Recently, the Infrastructure Team at Pex had the pleasure and challenge of shifting all of our deployments from Google Cloud Platform (GCP) to Microsoft Azure. Our services rely heavily on Apache Pulsar and we use the number of messages in various queues as the primary source for auto-scaling our various components.
Many cloud platforms offer the ability to perform scale-in or scale-out operations based on a predefined set of metrics as well as some custom metrics. When we went through the process of evaluating Azure VMSS (Virtual Machine Scale Set) features as compared to GCP Managed Instance Groups, we identified two gaps that would need to be bridged for us to migrate successfully.
Over a couple of months of discussions with the Microsoft Azure VMSS Engineering team, we successfully bridged one of the gaps, which was being able to divide the auto-scaling metric by the number of instances for performing scale-in or scale-out events. With this feature in place we would be able to, for example, take a count of how many messages were in a queue and divide that by the number of messages that we determine a single node in a VMSS can handle, and arrive at the proper number of VM’s to have in the VMSS at any given time. You too can do this with any of the available auto-scaling metrics now!
The second bridge required a bit more thought and work on our part. We needed to find a way to get our message queue metrics from Apache Pulsar, which we run in Kubernetes, into Azure Monitor so that they could be available to auto-scale on. After some searching we arrived, as we often do, at leveraging Telegraf. Some research into various Telegraf outputs yielded exactly what we needed.
How to auto-scale a Microsoft Azure Virtual Machine Scale Set from an external metric source
Telegraf is the swiss army knife of our metrics stack. You can use one of the already developed inputs and outputs, or create your own and it pretty much does the rest. If you need a substantial amount of metrics, Telegraf can easily be scaled to accommodate your project’s needs. For the example below, we will use a Prometheus formatted metric source as that is what Apache Pulsar uses, but any input supported by Telegraf could be used. We’ll then use the Telegraf Azure Application Insights output to push the metrics out to Azure Monitor. Deploying Telegraf is a piece of cake, as we are running Pulsar in Kubernetes.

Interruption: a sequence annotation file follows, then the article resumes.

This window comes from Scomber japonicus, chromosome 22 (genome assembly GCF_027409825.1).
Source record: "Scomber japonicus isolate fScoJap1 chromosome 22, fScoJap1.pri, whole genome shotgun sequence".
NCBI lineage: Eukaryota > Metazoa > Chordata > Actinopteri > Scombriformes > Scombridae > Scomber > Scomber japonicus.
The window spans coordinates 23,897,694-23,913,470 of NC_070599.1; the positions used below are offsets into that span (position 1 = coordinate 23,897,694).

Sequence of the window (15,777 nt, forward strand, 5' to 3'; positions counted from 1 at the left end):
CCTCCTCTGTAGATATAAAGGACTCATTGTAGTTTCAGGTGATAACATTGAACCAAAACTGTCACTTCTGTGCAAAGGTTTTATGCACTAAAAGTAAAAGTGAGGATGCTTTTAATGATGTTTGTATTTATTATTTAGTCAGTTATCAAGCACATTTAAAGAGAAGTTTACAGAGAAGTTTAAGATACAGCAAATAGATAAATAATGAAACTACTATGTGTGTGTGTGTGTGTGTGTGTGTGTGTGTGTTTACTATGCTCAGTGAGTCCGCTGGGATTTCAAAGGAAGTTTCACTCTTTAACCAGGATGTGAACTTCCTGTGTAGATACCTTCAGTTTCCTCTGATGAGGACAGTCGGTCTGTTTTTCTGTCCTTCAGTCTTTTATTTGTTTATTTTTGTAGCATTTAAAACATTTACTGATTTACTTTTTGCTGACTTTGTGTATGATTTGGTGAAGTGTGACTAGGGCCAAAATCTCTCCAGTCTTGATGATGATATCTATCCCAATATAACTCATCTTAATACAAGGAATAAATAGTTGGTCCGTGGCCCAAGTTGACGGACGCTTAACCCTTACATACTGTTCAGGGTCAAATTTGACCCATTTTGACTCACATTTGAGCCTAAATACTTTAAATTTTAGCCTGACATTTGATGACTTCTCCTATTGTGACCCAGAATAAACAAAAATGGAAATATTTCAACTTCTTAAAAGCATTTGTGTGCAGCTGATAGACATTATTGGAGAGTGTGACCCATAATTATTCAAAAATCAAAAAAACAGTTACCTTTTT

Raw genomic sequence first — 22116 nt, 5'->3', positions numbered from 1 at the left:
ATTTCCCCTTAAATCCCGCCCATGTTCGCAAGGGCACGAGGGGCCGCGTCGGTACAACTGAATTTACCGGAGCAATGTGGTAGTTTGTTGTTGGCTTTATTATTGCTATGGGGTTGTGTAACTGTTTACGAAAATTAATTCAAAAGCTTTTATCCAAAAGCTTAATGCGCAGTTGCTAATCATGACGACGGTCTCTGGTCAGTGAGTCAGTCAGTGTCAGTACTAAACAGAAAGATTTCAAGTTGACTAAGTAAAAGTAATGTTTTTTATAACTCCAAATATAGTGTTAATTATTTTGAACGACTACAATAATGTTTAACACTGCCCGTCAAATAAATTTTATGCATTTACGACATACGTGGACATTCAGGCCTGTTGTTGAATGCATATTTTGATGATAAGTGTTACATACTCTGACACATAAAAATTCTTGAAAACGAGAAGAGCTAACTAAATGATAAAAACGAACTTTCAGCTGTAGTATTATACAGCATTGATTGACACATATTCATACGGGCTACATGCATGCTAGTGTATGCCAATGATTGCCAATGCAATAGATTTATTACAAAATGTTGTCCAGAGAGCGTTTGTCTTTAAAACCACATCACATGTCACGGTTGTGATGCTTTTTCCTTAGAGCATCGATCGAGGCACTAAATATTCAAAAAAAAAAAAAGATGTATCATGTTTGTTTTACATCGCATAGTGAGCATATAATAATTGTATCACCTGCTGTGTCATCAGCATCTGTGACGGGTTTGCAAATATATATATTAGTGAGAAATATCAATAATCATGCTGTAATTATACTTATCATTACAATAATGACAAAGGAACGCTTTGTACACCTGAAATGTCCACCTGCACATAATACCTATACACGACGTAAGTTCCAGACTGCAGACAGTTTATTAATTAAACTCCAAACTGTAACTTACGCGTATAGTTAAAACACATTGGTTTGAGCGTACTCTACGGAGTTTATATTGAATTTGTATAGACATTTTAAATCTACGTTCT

The following steps should get you autoscaling your VMSS on custom metrics in no time:
1. Create a new Application Insights project within Azure and take note of the instrumentation key, this will be used in the next step.
2. Deploy Telegraf to the source of the metrics. We used Helm, passing in the values illustrated below upon install. See Telegraf’s documentation for further info on deploying to kubernetes via Helm here. If Telegraf runs into permission issues, you may need to adjust RBAC to allow it to scrape the correct pods.
image: tag: "latest" env: - name: HOSTNAME value: "prom2ai" config: agent: interval: "10s" round_interval: true metric_batch_size: 1000 metric_buffer_limit: 10000 collection_jitter: "0s" flush_interval: "1m" flush_jitter: "0s" precision: "" debug: false quiet: false logfile: "" hostname: "$HOSTNAME" omit_hostname: true outputs: - application_insights: instrumentation_key: "<INSTRUMENTKEY>" inputs: - prometheus: metric_version: 2 monitor_kubernetes_pods: true monitor_kubernetes_pods_namespace: "pulsar" fieldpass: - "pulsar_msg_backlog" taginclude: - "topic" - "address"
Note the fieldpass and taginclude fields used in the example above. This allows for the filtering of the data before it gets sent to the output, lowering costs and keeping the metric data lightweight
3. To confirm the metrics, go to Application Insights and view your metrics, like so:
4. These metrics should now be available for scaling your VMSS, like so:
You may also notice that Azure now supports doing arithmetic on auto-scaling metrics in VMSS, which is a feature we requested. With this, you can take the length of a message queue for example, divide by how many messages each one of your worker instances can handle, and scale in and out accordingly. It’s quite a nice feature, and one that we used heavily at GCP.
We have been running this solution in production for over six months now with no issues, and it has allowed us to avoid being tied into – and to scale beyond the limits of – an Azure managed service at a fraction of the cost. We hope this brings some clarity on auto-scaling Azure Virtual Machine Scale Sets from an external metric source.